Like, um, fighting dragons. (Google Image Search failed to bring up the original Hal Foster strip of Prince Valiant fighting a dragon, which I’m told looked like a plesiosaur. So have this latter day 2005 image instead, where Prince Valiant fights a couple of
plesiosaurs lake dragons.)
Eventually he gets in good with the Knights of the Round Table, becoming friends with Sir Gawain and serving as his squire, where he gets to go on some crazy adventures!
The fantasy elements would eventually be reduced. As the story developed, Foster realized that the character development took such a turn that Prince Valiant deserved a more realistic take. “Realism” being relative.
Much has been written of how Prince Valiant is not historically accurate, cobbling together imagery from different eras. Open Letter Monthly writes:
Since the time of young Val’s earliest adventures is well-established in the strip – when little more than a boy, he journeys to the court of King Arthur intent on becoming a knight of the Round Table – those details of dress, armor, and especially castles (no previous comic strip had seen the like of Foster’s castles) were not, strictly speaking, accurate. The armor should have been composed of Roman cast-offs, and the castles should have been dumpy little affairs behind drab walls, not those soaring Norman confectioner’s pieces that fill the pages of this book. Such anachronisms prompted small avalanches of correcting letters from fans, but Foster took it serenely – he acknowledged from the beginning that his concern would be to give his readers the Arthur’s England they imagined, not necessarily the one that might actually have existed.
But, come on, when has a strictly accurate representation of King Arthur ever been all that compelling. After all, by all accounts, the guy wasn’t real in the first place. The modern version of the legend was popularized by Thomas Malory’s La Morte D’Arthur and Alfred Lord Tennyson, and those dudes traded on the medieval images like crazy. If you get too serious, you get that Kiera Knightly King Arthur movie. So, OK, maybe some people liked it … but to me, the story of the familiar High Middle Ages visuals robs the story of the charm. Give me the Camelot of Prince Valiant, Excalibur, and Sword In The Stone any day.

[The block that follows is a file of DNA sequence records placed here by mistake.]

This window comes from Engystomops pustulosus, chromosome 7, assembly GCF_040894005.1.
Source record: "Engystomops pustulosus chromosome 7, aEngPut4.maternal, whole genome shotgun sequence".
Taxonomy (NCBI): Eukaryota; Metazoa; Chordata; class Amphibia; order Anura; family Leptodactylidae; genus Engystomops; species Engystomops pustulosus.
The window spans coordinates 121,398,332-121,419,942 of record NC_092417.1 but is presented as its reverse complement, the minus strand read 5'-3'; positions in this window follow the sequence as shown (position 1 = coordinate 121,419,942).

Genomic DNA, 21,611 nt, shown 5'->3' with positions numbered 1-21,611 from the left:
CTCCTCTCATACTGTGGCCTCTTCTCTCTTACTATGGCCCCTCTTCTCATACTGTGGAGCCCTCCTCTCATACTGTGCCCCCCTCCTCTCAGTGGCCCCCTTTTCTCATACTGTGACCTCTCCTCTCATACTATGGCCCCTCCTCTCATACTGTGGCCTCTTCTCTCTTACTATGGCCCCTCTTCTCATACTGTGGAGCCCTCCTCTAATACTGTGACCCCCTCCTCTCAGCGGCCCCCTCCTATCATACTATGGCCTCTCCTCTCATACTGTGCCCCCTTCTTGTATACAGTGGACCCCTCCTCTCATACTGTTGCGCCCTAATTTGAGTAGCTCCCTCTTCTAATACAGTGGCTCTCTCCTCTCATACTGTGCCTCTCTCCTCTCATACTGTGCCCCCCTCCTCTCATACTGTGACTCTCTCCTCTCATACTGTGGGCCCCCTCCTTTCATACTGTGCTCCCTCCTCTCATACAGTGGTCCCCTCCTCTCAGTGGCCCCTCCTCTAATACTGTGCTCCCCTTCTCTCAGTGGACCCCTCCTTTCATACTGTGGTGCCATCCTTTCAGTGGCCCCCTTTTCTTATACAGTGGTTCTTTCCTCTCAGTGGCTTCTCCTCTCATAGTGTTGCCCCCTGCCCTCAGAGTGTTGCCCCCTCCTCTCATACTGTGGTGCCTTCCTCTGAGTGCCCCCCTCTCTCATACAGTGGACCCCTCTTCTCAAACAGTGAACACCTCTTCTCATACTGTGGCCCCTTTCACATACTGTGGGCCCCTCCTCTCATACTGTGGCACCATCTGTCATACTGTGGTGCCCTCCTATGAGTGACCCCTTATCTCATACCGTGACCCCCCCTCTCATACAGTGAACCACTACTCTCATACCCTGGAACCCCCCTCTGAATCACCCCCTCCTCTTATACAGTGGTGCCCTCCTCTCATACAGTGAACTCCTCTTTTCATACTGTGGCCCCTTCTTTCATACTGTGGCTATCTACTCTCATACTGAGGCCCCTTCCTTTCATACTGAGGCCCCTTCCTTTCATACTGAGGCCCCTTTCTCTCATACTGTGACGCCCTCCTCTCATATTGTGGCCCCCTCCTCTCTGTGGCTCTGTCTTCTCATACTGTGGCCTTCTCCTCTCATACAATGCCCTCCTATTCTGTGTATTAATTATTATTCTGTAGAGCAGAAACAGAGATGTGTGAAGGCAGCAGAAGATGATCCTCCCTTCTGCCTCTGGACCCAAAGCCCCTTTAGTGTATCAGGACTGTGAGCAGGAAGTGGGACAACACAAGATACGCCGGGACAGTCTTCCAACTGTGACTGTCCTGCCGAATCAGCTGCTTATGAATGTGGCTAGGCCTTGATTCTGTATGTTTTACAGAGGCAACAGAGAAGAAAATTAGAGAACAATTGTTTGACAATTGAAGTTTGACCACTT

Besides, the loose interpretation of history allowed for some interesting adventures. Valiant would meet and marry Aleta, Queen of the Misty Isles. After the marriage, she would get kidnapped by a Viking raider. Valiant pursued them halfway around the world, finally arriving at Niagara Fall for the climax … arriving in America about 1000 years before Columbus. Valiant and Aleta reunited, and they spent some time there hobnobbing with the local Indians. America would also be where Valiant’s first son, Arn, would be born.
That’s Xena: Warrior Princess levels of crazy, yo.
Still, through it all, Prince Valiant is a world of swashbuckling and derring-do. Good men battle evil. Flagons of ale are raised. Valiant remained ever true to his name. And, for some reason, he and his wife never visually aged despite technically being grandparents now. It has, for generations, served as a visual starting point for what many imagine fantasy stories to look like.
Prince Valiant is also the source of several enduring elements of pop culture. One would be Flamberge, a.k.a. The Singing Sword. The sword would eventually make its way to several animated parodies, first appearing in a couple of Bugs Bunny cartoons (one cheekily entitled “Prince Violent”) and eventually in a rather memorable scene from Who Framed Roger Rabbit?
The most famous aspect of Prince Valiant, though, is definitely that terrible, much-mocked haircut of his. It’s officially called a “pageboy,” but I’ve always like the “Prince Valiant” better. I mean, when you say “Prince Valiant” you know exactly what it is.
Of course, once styling that haircut was none other than movie star Robert Wagner, who played Prince Valiant in the 1950’s movie.
I’ve heard the movie wasn’t that great.
But you can’t argue that Wagner didn’t get the otherworldly dorkiness of that haircut down.